Top 10 Inweekly news stories of 2017

  1. Which Side Are You On?
    One of William Faulkner’s most quoted lines still speaks to us today: “The past is never dead. It’s not even past.”
  2. Mayor Cleared?
    Through a public request of Beggs & Lane law firm’s billings to the City of Pensacola, Inweekly learned that the three-year federal bribery investigation of Mayor Ashton Hayward has concluded and no criminal charges would be filed. And the taxpayers picked up the tab without a word from the mayor’s office.
  3. Taking Apart the Affordable Care Act
    After beating cancer for the second time, there are two things Nancy LaNasa is grateful for: her health and her healthcare.
  4. The Black Hole of the County Budget
    The black hole sucking up the county’s revenues is the Escambia County Jail, whose budget has jumped from $28.3 million when it was under control of Sheriff David Morgan to $40.8 million under the county’s supervision in just four years.
  5. The Domestic Violence Problem
    A Milton man killed his wife on the porch with a hatchet in an argument over money on Feb. 22. A Pensacola woman stabbed her 18-year-old son to death and left her daughter severely injured in the street on Jan. 24. Despite the best efforts of local social advocates and law enforcement agencies, domestic disputes continue at an alarming rate in the greater Pensacola area, sometimes escalating to horrific murders.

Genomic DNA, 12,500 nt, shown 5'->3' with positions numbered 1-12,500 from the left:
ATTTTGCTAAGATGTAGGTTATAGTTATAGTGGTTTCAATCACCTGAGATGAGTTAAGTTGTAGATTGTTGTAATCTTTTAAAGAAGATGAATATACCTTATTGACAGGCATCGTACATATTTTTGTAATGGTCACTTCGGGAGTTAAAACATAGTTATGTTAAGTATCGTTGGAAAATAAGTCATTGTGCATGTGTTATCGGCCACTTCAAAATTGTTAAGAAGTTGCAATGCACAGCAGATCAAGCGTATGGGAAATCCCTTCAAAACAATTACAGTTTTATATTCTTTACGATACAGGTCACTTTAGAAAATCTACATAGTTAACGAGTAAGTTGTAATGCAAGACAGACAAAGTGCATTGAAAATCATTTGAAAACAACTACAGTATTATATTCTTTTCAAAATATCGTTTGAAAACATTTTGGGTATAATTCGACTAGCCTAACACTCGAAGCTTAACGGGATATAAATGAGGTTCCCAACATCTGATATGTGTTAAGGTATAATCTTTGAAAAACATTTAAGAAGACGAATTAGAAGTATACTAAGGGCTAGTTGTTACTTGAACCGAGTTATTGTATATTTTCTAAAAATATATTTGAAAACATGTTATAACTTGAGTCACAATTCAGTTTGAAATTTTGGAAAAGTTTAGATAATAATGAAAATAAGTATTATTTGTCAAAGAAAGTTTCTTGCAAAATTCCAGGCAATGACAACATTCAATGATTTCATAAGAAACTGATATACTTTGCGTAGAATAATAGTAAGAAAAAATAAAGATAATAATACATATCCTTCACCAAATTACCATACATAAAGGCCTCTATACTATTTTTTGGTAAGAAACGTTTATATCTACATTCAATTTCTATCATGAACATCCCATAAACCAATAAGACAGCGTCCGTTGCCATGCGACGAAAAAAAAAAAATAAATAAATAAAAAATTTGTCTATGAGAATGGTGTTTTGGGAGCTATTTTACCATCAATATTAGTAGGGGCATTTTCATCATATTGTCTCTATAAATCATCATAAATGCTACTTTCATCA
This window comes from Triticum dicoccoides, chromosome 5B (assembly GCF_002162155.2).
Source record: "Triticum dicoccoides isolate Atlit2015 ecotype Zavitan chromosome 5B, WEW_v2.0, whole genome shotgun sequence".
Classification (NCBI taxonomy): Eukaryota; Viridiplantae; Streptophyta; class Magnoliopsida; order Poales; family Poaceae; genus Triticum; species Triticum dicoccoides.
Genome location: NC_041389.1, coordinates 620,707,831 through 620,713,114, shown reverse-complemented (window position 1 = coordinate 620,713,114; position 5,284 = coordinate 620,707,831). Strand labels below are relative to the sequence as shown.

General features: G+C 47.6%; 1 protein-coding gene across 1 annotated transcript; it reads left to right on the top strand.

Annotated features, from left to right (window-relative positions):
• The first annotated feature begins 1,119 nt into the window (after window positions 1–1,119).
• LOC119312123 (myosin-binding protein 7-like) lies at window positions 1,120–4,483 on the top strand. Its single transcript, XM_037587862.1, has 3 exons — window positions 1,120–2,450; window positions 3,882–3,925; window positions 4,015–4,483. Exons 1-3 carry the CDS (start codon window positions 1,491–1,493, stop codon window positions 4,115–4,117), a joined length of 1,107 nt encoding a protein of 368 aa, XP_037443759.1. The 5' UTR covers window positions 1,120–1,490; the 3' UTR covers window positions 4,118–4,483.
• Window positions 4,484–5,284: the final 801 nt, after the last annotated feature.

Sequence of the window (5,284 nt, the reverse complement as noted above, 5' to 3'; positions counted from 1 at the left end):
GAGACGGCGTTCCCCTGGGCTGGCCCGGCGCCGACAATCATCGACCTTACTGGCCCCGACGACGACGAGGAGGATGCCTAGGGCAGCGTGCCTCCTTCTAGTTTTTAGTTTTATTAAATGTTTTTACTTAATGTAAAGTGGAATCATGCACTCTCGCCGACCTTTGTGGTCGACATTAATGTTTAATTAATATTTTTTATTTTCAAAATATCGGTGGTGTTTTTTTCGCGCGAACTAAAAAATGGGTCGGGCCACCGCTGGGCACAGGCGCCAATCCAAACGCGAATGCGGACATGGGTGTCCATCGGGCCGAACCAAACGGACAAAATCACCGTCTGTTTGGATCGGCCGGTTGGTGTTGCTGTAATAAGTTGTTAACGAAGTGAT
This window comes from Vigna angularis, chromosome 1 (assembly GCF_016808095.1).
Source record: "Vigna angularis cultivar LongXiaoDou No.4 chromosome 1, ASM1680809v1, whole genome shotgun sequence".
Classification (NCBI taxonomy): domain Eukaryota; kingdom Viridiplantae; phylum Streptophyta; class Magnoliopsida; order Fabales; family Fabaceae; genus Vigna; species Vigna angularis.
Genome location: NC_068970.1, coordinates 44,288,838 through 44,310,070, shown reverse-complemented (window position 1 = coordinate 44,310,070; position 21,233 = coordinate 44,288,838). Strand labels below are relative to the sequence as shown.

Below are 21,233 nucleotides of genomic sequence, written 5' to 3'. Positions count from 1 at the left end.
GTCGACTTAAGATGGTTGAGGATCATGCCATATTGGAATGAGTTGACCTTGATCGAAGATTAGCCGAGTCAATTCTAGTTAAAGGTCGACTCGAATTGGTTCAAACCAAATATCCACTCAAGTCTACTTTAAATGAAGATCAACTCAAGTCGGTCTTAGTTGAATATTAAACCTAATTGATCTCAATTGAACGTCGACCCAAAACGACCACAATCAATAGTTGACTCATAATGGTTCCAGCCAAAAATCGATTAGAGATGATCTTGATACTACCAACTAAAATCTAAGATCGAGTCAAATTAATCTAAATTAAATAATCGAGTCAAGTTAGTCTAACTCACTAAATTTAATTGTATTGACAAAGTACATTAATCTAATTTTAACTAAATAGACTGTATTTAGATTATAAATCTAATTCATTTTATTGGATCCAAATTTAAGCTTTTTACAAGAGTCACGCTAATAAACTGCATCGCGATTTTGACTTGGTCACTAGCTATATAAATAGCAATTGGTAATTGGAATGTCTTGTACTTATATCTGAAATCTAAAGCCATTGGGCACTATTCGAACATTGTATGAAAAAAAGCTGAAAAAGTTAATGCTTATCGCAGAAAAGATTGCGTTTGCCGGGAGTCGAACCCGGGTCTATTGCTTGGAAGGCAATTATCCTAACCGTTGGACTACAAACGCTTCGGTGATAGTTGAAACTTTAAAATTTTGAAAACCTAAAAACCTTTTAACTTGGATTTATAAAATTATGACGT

6. Newpoint: Charges and Possible Cover Up
    Marcus May, the founder and owner of the Newpoint Education Partners charter schools in Escambia and six other Florida counties, and Steven Kunkemoeller, owner of School Warehouse, Inc. and Red Ignition, Inc., were charged on June 19 with racketeering and organized fraud in connection with fraudulent schemes involving public charter schools.
  7. Pensacola’s Panhandling Dilemma
    The homeless and panhandling have been problems for Pensacola Mayor Ashton Hayward since he took office in 2011. Several times, he has attempted ordinances to deal with them. Each time he and other city officials have walked away with no lasting resolution and political black-eyes.
  8. Heroin Crisis Hits Home
    In the First Judicial District, which stretches from Escambia to Walton County, heroin-related deaths were once rare. Only nine such deaths occurred from 2001-2013. In 2014 alone, the medical examiner reported 12 heroin-related deaths. The next year, the deaths more than doubled to 28. The 2016 report hasn’t been completed, but the death toll for the first six months was 14.
  9. Port Needs a Plan
    The Port of Pensacola is dying. Its four major revenue sources dropped nearly 30 percent from FY 2012-FY 2016.
  10. Keeping Escambia County Schools Safe
    Don’t expect the Escambia County School District or local authorities to be forthcoming, especially if it involves violence or guns on campus.